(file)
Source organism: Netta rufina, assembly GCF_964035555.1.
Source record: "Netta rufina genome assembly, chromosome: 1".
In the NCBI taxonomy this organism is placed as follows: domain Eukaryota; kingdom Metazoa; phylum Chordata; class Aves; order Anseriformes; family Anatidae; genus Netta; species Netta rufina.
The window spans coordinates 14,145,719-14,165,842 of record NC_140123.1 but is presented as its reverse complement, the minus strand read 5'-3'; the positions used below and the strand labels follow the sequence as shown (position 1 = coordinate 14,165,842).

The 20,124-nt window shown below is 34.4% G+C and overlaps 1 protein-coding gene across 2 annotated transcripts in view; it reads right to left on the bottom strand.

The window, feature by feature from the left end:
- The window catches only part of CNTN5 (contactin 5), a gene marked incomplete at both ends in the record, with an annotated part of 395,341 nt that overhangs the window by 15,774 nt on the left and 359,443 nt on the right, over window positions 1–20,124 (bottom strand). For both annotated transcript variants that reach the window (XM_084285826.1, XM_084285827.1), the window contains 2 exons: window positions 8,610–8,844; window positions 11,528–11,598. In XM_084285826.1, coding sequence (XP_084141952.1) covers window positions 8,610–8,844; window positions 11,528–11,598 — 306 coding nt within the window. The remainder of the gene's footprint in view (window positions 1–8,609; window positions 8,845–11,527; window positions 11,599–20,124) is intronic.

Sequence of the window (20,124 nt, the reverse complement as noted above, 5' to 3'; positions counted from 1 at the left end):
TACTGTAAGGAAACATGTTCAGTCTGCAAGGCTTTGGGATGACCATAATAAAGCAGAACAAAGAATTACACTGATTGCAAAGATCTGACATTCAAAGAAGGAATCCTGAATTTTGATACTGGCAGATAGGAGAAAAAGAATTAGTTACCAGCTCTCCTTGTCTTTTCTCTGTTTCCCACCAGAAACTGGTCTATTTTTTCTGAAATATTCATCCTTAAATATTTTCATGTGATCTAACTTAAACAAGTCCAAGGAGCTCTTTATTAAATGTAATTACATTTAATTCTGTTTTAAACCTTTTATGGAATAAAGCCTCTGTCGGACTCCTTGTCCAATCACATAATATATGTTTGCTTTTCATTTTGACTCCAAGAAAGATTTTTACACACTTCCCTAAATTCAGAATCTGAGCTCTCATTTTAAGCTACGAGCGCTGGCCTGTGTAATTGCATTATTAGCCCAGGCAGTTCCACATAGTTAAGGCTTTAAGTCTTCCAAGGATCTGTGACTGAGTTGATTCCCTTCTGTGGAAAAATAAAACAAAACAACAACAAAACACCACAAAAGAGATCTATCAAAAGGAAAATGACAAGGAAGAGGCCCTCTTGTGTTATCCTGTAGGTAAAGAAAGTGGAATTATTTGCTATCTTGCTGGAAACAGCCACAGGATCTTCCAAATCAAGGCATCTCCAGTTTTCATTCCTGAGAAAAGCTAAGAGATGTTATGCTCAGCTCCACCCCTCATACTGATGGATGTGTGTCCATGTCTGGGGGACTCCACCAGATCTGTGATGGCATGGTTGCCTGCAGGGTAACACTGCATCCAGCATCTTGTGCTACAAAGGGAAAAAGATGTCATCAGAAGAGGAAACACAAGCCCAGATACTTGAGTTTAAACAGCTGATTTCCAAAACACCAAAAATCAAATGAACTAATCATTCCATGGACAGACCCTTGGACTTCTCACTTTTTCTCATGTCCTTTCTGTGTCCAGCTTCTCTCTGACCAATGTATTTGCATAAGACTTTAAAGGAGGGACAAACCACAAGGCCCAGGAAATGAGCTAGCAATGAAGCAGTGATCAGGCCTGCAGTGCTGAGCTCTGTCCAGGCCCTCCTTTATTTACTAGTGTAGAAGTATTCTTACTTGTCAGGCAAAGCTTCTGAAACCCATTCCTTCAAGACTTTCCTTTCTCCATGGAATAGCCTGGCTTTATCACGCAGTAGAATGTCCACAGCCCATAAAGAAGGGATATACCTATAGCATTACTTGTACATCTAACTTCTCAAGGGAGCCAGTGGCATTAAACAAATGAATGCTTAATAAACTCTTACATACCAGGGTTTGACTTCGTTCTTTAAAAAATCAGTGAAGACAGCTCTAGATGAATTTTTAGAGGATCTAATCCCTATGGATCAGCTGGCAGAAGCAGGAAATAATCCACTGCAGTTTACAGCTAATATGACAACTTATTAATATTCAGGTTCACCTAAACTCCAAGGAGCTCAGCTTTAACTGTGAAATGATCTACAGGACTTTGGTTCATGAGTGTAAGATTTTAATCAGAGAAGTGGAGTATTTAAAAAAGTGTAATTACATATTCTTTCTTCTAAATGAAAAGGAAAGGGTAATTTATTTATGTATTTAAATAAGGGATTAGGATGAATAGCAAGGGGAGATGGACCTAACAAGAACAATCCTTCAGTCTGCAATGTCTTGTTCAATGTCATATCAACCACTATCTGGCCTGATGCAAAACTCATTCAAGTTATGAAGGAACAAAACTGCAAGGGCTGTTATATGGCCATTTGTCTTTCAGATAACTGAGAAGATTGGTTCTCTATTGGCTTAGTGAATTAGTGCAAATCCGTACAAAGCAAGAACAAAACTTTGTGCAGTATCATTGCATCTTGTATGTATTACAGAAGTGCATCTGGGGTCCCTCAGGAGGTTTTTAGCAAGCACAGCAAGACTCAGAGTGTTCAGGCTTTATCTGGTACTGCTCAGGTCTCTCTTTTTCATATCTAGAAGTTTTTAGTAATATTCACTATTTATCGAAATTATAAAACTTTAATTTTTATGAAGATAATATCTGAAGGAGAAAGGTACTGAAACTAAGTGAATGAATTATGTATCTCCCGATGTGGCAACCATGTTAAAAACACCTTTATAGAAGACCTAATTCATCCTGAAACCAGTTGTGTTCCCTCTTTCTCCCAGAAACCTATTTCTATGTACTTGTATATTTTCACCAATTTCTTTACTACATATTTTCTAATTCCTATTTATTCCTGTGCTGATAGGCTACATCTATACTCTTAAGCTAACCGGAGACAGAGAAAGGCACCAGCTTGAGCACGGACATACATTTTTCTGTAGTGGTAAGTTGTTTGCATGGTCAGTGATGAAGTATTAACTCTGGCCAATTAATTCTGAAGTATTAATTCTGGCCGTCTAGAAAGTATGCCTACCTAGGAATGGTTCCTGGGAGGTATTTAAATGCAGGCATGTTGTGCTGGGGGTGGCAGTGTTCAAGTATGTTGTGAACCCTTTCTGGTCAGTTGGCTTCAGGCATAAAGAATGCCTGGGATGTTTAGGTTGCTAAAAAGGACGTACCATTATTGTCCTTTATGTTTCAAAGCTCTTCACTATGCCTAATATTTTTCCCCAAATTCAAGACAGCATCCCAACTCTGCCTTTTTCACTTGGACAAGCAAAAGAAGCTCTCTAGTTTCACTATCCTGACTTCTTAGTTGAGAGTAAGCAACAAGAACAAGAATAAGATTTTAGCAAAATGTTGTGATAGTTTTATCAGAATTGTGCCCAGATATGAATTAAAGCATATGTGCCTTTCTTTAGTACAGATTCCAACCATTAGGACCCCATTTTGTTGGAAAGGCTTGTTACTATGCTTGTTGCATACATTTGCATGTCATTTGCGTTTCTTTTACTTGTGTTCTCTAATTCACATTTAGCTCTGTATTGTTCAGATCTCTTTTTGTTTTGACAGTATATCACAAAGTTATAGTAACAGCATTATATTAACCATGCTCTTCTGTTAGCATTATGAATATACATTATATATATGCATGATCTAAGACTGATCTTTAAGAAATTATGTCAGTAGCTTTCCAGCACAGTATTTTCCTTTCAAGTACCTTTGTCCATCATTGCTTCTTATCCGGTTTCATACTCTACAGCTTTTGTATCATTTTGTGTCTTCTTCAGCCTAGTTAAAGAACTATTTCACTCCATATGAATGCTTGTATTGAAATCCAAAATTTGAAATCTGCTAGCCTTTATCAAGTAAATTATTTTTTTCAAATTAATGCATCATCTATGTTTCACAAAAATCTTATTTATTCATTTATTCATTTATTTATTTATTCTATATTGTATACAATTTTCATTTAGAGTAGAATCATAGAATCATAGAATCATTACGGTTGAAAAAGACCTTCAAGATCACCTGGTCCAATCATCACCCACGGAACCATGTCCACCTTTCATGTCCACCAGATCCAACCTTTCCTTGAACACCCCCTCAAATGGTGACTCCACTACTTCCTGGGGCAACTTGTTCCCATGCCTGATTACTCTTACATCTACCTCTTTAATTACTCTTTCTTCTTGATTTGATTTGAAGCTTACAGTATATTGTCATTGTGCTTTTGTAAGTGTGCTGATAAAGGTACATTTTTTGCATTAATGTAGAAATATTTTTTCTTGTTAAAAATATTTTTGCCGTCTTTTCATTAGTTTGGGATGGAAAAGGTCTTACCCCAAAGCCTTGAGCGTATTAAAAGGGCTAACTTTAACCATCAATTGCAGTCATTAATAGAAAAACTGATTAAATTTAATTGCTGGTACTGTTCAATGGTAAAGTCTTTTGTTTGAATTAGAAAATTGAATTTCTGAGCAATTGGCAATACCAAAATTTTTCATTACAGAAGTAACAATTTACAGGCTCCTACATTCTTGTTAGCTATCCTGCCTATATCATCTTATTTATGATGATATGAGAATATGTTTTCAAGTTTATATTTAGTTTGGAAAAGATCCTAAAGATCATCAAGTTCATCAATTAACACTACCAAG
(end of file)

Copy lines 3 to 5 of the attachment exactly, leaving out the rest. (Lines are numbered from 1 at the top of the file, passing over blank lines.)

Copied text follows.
In the NCBI taxonomy this organism is placed as follows: domain Eukaryota; kingdom Metazoa; phylum Chordata; class Aves; order Anseriformes; family Anatidae; genus Netta; species Netta rufina.
The window spans coordinates 14,145,719-14,165,842 of record NC_140123.1 but is presented as its reverse complement, the minus strand read 5'-3'; the positions used below and the strand labels follow the sequence as shown (position 1 = coordinate 14,165,842).

The 20,124-nt window shown below is 34.4% G+C and overlaps 1 protein-coding gene across 2 annotated transcripts in view; it reads right to left on the bottom strand.